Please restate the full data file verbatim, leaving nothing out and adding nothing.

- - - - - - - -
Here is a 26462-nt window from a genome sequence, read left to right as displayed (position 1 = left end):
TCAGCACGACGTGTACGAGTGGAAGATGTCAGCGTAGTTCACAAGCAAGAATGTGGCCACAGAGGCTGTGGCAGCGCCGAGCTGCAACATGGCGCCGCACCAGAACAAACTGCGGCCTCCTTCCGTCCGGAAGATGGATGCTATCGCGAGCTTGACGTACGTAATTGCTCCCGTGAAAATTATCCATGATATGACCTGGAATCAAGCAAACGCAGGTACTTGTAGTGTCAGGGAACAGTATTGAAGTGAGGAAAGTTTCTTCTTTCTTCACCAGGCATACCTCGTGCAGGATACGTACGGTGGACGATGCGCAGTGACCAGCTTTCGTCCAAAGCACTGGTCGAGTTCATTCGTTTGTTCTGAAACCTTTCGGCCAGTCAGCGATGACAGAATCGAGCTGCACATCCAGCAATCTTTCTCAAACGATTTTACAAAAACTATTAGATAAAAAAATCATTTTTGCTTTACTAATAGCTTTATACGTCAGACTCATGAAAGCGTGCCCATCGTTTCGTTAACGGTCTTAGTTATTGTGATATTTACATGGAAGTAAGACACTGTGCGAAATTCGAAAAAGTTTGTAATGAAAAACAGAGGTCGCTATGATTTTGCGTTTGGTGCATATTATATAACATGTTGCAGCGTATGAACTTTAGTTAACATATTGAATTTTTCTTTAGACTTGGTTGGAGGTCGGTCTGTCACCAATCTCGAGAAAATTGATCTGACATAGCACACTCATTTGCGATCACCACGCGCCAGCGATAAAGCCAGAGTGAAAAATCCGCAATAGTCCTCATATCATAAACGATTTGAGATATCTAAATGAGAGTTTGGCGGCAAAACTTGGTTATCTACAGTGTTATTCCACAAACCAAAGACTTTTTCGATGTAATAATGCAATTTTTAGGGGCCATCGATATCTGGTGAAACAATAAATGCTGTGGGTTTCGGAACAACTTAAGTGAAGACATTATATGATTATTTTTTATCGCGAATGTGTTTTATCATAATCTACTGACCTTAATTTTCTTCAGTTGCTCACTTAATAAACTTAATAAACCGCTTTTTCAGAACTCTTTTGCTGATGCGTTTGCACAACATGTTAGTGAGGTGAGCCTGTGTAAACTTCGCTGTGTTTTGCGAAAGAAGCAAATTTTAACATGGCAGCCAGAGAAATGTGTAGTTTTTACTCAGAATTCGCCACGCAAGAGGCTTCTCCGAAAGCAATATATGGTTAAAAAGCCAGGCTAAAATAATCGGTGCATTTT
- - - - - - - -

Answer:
Here is a 26462-nt window from a genome sequence, read left to right as displayed (position 1 = left end):
TCAGCACGACGTGTACGAGTGGAAGATGTCAGCGTAGTTCACAAGCAAGAATGTGGCCACAGAGGCTGTGGCAGCGCCGAGCTGCAACATGGCGCCGCACCAGAACAAACTGCGGCCTCCTTCCGTCCGGAAGATGGATGCTATCGCGAGCTTGACGTACGTAATTGCTCCCGTGAAAATTATCCATGATATGACCTGGAATCAAGCAAACGCAGGTACTTGTAGTGTCAGGGAACAGTATTGAAGTGAGGAAAGTTTCTTCTTTCTTCACCAGGCATACCTCGTGCAGGATACGTACGGTGGACGATGCGCAGTGACCAGCTTTCGTCCAAAGCACTGGTCGAGTTCATTCGTTTGTTCTGAAACCTTTCGGCCAGTCAGCGATGACAGAATCGAGCTGCACATCCAGCAATCTTTCTCAAACGATTTTACAAAAACTATTAGATAAAAAAATCATTTTTGCTTTACTAATAGCTTTATACGTCAGACTCATGAAAGCGTGCCCATCGTTTCGTTAACGGTCTTAGTTATTGTGATATTTACATGGAAGTAAGACACTGTGCGAAATTCGAAAAAGTTTGTAATGAAAAACAGAGGTCGCTATGATTTTGCGTTTGGTGCATATTATATAACATGTTGCAGCGTATGAACTTTAGTTAACATATTGAATTTTTCTTTAGACTTGGTTGGAGGTCGGTCTGTCACCAATCTCGAGAAAATTGATCTGACATAGCACACTCATTTGCGATCACCACGCGCCAGCGATAAAGCCAGAGTGAAAAATCCGCAATAGTCCTCATATCATAAACGATTTGAGATATCTAAATGAGAGTTTGGCGGCAAAACTTGGTTATCTACAGTGTTATTCCACAAACCAAAGACTTTTTCGATGTAATAATGCAATTTTTAGGGGCCATCGATATCTGGTGAAACAATAAATGCTGTGGGTTTCGGAACAACTTAAGTGAAGACATTATATGATTATTTTTTATCGCGAATGTGTTTTATCATAATCTACTGACCTTAATTTTCTTCAGTTGCTCACTTAATAAACTTAATAAACCGCTTTTTCAGAACTCTTTTGCTGATGCGTTTGCACAACATGTTAGTGAGGTGAGCCTGTGTAAACTTCGCTGTGTTTTGCGAAAGAAGCAAATTTTAACATGGCAGCCAGAGAAATGTGTAGTTTTTACTCAGAATTCGCCACGCAAGAGGCTTCTCCGAAAGCAATATATGGTTAAAAAGCCAGGCTAAAATAATCGGTGCATTTT